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Ok, it's official - I'm joining the Riot For Austerity.
This is what it's all about:
The aim is to cut your emissions and use of resources by 90% of what the average American uses. Apparently if we all did this, there'd be enough of everything to go around, and we could avert the worse of what's in front of us with climate change. The basic idea is that even though we CAN take more, we choose to only take our fair share of everything, so that we leave our kids and grandkids with a better world, a better future. Sharon Astykjoined with several hundred others to prove that ordinary people like us really can live on 10% of the average amount of resources, and that by doing so we also, in many ways, end up with a much nicer life.
Sharon et al have made it easy for us by calculating exactly what is our fair share in every category - water, rubbish, petrol, gas, electricity and food. I used their calculator to work out what I'm currently consuming. Some of what I've got here is a rough estimate - I'm still calculating actual usage to be sure.
Target is 10% for each category.
Transporation fuel - I've used 12% of the US national average.
Electricity - 9% of the US national average - YIPPEE
Gas/Kero for cooking and heating - 23% of the US national average
Rubbish - 7% of the US national average - YAY I'M AHEAD
Water - 24% of the US national average.
Consumer Goods - 30% (I really have no idea if this is accurate or not.
Food - I'm aiming for 75% local sustainable/homegrown produce, and I reckon we're on about 30%
- Aiming for 25% bulk/dry goods, all organic, and I think we're on target for this one
- Aiming for just 5% "wet goods" ie meat, milk, processed food, conventional produce, but I'm guessing we use 45%
Now for some comments on each category...
Transportation. I cheated - I only counted what we use when we're in Melbourne. We've worked really hard to cut our car use, learn to ride bikes and catch PT and live local - I'm proud of us. BUT for my work, to perform The Grimstones, we tour so much. Just this year we have flown to Italy/France, to Darwin, Brisbane, Townsville, Adelaide, and we have driven also to Adelaide, to the Sunshine Coast in Queensland, to NSW and to several places in Vic. Our work use of resources is terrible in this regard. If I focus on that it means I need to give up The Grimstones in order to succeed. So - give up The Grimstones or abandon the idea of the riot? I'm thinking the riot will take me steps in the right direction, as is worth persuing. For now I will focus on our home usage, and I will count our work usage as separate.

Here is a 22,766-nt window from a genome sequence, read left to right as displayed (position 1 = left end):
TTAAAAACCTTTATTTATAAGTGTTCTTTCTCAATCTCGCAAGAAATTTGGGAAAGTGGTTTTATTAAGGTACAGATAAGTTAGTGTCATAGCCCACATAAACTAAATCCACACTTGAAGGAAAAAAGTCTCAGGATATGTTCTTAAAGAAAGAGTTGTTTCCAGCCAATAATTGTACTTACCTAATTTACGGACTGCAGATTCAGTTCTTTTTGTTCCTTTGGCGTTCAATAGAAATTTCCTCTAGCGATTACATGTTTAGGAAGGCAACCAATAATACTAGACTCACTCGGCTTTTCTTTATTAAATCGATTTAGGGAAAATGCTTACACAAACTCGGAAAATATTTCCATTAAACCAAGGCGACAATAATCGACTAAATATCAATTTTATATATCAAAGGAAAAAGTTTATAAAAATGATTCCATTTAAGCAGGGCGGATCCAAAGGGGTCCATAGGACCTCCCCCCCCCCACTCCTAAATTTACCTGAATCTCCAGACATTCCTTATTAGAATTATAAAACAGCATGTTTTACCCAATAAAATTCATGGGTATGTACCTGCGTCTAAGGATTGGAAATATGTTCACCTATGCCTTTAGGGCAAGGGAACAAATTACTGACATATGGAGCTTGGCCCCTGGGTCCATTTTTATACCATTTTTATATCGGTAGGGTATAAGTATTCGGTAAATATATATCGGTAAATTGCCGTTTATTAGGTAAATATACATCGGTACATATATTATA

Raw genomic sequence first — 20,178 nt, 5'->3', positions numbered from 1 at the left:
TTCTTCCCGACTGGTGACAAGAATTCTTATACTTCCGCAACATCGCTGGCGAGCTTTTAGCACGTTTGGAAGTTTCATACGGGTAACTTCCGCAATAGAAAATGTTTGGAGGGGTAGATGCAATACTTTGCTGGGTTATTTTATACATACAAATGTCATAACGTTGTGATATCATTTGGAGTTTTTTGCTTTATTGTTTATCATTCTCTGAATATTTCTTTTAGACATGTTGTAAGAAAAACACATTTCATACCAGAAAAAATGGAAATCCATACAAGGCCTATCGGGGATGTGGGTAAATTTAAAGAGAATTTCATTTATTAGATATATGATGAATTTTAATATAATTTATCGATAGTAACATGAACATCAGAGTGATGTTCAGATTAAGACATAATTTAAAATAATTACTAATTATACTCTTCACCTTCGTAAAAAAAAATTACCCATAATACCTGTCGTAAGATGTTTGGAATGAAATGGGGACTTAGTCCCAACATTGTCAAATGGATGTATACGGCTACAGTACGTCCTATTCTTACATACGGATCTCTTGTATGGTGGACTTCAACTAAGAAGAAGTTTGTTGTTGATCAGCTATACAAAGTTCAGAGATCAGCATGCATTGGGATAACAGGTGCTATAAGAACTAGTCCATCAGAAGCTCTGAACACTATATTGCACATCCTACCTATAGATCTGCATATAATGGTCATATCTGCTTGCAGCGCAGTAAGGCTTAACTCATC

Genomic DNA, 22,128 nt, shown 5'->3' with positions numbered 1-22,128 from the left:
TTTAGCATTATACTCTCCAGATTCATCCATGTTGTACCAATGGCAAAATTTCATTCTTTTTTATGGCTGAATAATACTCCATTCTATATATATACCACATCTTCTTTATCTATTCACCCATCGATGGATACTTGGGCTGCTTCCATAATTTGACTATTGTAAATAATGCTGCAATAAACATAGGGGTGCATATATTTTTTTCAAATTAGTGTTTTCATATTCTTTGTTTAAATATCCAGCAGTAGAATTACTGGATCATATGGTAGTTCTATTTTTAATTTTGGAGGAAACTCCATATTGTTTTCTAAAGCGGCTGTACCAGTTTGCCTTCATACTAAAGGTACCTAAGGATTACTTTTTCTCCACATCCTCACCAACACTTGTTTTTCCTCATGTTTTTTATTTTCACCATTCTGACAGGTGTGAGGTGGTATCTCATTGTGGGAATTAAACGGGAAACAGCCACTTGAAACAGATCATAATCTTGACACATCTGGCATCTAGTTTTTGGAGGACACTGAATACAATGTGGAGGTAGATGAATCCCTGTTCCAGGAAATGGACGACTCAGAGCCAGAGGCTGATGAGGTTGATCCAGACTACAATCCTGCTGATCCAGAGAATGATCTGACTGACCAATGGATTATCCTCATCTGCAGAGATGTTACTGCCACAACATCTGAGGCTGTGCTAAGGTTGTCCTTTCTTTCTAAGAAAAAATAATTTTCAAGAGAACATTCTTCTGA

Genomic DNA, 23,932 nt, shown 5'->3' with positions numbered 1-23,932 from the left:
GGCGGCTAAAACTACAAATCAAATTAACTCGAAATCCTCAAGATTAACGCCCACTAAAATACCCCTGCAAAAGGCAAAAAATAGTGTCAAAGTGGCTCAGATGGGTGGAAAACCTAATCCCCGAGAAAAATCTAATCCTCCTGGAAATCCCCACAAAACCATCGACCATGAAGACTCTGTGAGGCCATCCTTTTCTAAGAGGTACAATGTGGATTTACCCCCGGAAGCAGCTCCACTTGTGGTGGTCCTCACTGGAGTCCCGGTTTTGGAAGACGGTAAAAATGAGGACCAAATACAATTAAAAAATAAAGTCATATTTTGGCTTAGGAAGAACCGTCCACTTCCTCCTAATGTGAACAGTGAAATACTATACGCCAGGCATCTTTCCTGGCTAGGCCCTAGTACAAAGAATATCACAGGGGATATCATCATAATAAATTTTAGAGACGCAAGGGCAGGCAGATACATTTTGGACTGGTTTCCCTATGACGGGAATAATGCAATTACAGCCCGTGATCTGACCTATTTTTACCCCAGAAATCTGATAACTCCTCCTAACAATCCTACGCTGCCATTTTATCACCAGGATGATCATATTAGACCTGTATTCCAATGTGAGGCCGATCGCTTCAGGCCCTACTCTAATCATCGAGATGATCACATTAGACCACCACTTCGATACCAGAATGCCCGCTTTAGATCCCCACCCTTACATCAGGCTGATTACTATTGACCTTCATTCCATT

Electricty - no cheating here. But I still reckon we can get it down further. And we are having new solar panels installed soon, and regardless of what the Riot For Austerity target is for Electricity, my personal target will be to see if we can only use what we generate.
Gas and Kero - Even though we are way under what the average American uses (and probably average Australian), I feel a bit unhappy to be so out of target, without a foreseeable way to cut back. Kero we would be very hard pressed to use less during winter as it's for heating, but long term goal is to double glaze our windows, which might help. The other option is toughening up and being colder. Yikes. We use gas to cook and to heat our hot water. Since we cook just about all our food from scratch, we use the stove and oven a lot, often for long stretches to make big pots of stock etc. I don't want to reduce how much we cook. At this stage a woodstove doesn't seem viable for us, living in inner city, but I will think about it more. The rest of the gas is for hot water. Right now we have one bath a day, with a few inches of water in it, and all three of us tend to share it. Then the water goes on the garden. We don't want to have less baths because our vegies desperately need the water. Due to legal situation here with incredible water restrictions, we are not allowed to put freshwater on the garden except for two tiny stingy measly sessions a week at ungodly hours. However we can put as much bath-water on the garden as we like. I could disobey the law - would anyone know? But it is truly the biggest treat and luxury to enjoy that water first by having a soak in it. And that's where the gas comes in - to heat it. We do have solar hot water, but it doesn't work very well. It does mean we don't use as much gas compared to if we didn't have it.
Water - due to the legal situation I mentioned, we need to use our water in the house in order to put it on the garden. I think if you didn't count the bath/vegie water, we would be well under the limit for water usage. We don't have to count irrigation water for the Riot though because growing your own food always means less water is used to produce it. We get low produce yields most years, I think because we are too stingy with water. This year I'm going to try being a bit more generous and see if that helps. A longer term plan is to somehow get the water from the washing machine and dishwasher out onto the garden too.